What Would Spark Your Interest of Learning Irish Gaelic?

Spark Your Interest of Learning Irish Gaelic

Why do people embark on hard journeys throughout their lives? Why do we set up goals and do whatever we can to reach them? It’s quite simple. We either do stuff for our or others’ well-being. We want to improve ourselves or do something for those who we care about.

But what sparks our desire to do such things? What would spark your interest of learning Irish Gaelic?

For some, that spark is a straight up epiphany, a single moment that changes their existence – such as finding the existence of Irish heritage and trying to connect with their ancestors to better understand who they really are. For others, the spark that gets them to learn Irish Gaelic is like a knowledge itch on the top of their brain. Let’s say you gradually start listening to Irish folk music and get really into it, devouring discographies. The more you listen, the more you want to know about the Irish culture and language – until one day when you feel confident enough to take the next step – get in touch with your Irish heritage by learning Irish Gaelic at your own pace.

As you see, the spark is always there but it just manifests differently. James Sweeney discovered the Irish language with the help of Irish folk music. The knowledge itch on the tip of his brain made him want more and so he took the next step of learning Irish – becoming a Bitesize Irish Gaelic community member. This is his story.

Bitesize: Where abouts in the world do you live and what do you like about that place?

James: I live in Newcastle, Australia, a city of about 300,000 people. I enjoy the growing music and arts scenes that the city has to offer. It is a pleasant surprise that a city that started out very much as a coal mining and steel manufacturing town and port has diversified so that it can now support a healthy alternative music and arts culture.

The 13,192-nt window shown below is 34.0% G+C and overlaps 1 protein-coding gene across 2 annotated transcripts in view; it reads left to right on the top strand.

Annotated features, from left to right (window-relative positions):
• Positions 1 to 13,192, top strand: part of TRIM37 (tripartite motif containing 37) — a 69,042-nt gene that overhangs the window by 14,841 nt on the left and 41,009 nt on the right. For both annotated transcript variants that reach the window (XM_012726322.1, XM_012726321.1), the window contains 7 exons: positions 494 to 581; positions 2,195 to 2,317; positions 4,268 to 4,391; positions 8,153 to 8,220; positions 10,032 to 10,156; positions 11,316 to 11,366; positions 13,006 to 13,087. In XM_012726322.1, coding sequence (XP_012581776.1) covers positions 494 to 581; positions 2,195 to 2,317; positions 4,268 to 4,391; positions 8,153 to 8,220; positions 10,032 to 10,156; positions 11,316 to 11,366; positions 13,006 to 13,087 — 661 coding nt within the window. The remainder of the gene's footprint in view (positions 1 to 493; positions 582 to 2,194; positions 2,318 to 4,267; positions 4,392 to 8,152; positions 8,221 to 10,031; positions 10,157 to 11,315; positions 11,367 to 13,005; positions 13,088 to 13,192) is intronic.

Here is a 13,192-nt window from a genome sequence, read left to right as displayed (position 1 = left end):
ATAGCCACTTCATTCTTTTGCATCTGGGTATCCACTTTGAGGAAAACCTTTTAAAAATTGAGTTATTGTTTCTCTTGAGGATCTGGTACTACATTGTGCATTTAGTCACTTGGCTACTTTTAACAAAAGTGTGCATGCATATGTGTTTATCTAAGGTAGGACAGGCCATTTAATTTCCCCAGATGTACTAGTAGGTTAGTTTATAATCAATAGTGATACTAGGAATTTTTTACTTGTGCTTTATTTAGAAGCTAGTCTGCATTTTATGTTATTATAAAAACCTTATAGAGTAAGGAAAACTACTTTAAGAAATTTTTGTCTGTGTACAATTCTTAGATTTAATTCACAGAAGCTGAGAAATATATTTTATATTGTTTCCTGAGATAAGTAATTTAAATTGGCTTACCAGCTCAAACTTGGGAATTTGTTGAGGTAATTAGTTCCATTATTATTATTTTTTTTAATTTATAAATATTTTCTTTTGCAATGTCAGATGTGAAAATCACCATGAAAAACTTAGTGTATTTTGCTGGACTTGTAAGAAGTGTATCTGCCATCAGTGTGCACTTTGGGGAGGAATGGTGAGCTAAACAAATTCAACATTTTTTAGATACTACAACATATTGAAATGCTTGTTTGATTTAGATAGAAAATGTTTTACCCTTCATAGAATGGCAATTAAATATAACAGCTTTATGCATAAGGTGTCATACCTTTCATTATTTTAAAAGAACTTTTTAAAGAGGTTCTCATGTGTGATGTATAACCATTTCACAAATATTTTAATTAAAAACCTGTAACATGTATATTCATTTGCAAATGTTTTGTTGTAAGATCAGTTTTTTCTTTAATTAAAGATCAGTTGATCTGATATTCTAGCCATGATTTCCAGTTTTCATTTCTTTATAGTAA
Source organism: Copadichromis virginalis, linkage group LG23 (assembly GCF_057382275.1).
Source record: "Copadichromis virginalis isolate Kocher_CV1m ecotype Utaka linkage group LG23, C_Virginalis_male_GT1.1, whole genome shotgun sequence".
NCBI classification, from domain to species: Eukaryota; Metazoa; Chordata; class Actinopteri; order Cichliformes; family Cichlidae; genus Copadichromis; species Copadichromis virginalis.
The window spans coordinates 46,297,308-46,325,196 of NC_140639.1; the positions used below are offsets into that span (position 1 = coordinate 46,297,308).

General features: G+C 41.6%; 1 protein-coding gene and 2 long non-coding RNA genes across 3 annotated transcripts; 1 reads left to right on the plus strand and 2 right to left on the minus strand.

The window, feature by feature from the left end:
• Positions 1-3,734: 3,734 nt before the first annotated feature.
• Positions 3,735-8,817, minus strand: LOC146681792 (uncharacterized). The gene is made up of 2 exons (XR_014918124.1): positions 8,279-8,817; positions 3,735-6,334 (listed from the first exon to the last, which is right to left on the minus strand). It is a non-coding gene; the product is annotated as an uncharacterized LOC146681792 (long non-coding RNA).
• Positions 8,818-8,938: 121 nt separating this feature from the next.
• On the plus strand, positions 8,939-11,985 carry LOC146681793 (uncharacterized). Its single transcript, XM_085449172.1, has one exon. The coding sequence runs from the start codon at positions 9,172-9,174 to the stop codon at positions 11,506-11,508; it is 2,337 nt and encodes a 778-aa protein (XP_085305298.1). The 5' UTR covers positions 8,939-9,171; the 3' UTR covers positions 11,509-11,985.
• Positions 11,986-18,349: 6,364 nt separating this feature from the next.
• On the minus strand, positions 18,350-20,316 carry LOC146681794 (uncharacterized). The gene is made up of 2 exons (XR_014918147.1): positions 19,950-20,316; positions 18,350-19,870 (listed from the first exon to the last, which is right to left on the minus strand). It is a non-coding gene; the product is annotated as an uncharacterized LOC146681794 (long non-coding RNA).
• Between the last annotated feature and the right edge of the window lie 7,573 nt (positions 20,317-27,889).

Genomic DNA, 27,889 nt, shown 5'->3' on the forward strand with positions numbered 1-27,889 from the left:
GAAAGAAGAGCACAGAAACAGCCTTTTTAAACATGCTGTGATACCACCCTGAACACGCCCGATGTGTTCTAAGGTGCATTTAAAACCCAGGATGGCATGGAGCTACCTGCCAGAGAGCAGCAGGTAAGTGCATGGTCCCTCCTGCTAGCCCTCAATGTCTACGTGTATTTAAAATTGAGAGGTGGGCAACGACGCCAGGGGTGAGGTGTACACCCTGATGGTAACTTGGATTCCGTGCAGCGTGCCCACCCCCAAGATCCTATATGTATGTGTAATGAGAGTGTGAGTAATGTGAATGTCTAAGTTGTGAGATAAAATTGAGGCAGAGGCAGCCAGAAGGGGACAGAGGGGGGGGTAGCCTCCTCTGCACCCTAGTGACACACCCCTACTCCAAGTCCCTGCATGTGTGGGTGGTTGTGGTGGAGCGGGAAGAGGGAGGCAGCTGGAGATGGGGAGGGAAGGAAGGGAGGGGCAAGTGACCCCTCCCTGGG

Bitesize: What got you wanting to speak Irish Gaelic?

james sweeney bitesize member

James Sweeney – Bitesize Irish Gaelic member

James: I enjoy listening to traditional and contemporary Irish folk music, especially Enya, Clannad, Altan and the Chieftains. Many of the traditional songs that these artists sing are in Irish Gaelic. Not only did I think the language was beautiful when I heard it in these songs, I also desired to understand what they were singing about (ideally without relying too much on a translation!). It was for these reasons that I decided to start learning Irish Gaelic.

Bitesize: Do you have Irish ancestry? Tell us about it.

James: Yes, I have Irish ancestry on my father’s side. My grandparents emigrated to Australia after World War II. I believe I have some relatives, whom I have never met, in Ireland today. The Sweeney clan was historically based in Co. Donegal, but has in more recent times moved to many locations around Ireland. I have never been to Ireland, but I would very much like to visit one day to see the country and meet my relatives there.

Bitesize: How do you use Bitesize Irish Gaelic?